Thyroid and Parathyroid Surgery
Thyroid Disorders & Surgery
The thyroid gland is a butterfly-shaped organ located in the front of the neck, just over the windpipe. It produces iodine-containing hormones which regulate the rate at which body cells use energy and produce heat.
The growth and development of all the body’s tissues are dependent on the thyroid gland’s proper functioning. If the thyroid gland is either overactive or underactive, it can create health problems.
Located behind the thyroid gland are four tiny parathyroid glands. These make hormones that help control calcium and phosphorous levels in the body. The parathyroid glands are necessary for proper bone development. In response to too little calcium in the diet, the parathyroid glands make parathyroid hormone, or PTH, that takes calcium from bones so that it will be available in the blood for nerve conduction and muscle contraction.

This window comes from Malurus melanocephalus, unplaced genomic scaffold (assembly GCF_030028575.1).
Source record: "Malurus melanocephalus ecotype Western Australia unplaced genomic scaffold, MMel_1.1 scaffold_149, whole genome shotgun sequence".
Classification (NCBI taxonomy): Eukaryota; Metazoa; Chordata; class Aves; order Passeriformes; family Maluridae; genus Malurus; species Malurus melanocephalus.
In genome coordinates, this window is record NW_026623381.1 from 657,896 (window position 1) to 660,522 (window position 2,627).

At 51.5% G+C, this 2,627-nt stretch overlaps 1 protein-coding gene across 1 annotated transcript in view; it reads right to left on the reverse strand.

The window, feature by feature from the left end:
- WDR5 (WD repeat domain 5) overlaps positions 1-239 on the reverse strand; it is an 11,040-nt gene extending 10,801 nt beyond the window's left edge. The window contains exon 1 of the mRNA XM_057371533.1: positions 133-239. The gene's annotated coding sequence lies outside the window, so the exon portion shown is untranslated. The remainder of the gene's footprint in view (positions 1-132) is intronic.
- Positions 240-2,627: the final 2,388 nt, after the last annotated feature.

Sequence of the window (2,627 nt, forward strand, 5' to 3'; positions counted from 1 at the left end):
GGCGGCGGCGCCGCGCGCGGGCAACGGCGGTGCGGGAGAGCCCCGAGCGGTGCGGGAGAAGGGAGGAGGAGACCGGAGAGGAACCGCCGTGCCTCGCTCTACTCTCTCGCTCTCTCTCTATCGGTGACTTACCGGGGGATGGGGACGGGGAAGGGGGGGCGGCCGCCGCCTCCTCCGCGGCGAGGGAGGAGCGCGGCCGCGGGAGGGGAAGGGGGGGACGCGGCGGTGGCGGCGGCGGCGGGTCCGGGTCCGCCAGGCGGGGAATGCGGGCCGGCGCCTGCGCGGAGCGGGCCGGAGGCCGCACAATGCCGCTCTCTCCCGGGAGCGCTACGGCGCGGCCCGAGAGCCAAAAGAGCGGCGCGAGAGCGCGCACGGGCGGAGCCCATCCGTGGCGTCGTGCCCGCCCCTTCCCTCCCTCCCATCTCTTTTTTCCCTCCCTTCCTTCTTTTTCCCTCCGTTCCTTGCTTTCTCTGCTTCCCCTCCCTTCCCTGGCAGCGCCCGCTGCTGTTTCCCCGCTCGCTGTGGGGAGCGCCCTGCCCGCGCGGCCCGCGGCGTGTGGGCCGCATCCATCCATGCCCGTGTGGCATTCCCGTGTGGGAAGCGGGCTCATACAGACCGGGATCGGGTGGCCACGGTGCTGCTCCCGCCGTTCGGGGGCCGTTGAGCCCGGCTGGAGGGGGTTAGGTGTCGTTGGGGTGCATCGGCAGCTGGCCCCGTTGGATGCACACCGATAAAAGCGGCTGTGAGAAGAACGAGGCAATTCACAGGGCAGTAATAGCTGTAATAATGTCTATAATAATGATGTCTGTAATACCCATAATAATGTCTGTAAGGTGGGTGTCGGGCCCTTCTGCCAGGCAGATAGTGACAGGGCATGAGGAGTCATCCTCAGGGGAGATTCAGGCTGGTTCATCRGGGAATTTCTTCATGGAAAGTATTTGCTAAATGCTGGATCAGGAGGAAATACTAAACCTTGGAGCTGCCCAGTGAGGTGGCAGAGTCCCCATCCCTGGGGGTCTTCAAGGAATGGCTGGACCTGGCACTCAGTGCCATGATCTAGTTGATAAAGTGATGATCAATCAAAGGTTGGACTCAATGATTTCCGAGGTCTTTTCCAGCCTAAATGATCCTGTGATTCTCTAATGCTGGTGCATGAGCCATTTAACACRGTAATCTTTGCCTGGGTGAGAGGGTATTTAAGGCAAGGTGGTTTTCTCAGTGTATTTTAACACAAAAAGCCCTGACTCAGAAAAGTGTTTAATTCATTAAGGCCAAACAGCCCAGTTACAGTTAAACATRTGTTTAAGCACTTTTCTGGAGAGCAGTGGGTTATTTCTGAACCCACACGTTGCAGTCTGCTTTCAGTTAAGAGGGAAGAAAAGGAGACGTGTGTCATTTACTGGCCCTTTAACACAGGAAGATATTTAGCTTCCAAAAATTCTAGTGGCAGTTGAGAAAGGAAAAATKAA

If the parathyroids are removed during a thyroid operation, low blood calcium will result in symptoms such as irregular heartbeat, muscle spasms, tingling in the hands and feet, and possibly difficulty breathing. A tumor or chronic illness can cause too much secretion of PTH and lead to bone pain, kidney stones, increased urination, muscle weakness, and fatigue.
Surgical Treatment for Thyroid and Parathyroid Disorders
In-Office Evaluation and Procedures
- Ultrasound-guided Biopsies
Minimally Invasive Parathyroid surgery with intraoperative PTH monitoring and nerve monitoring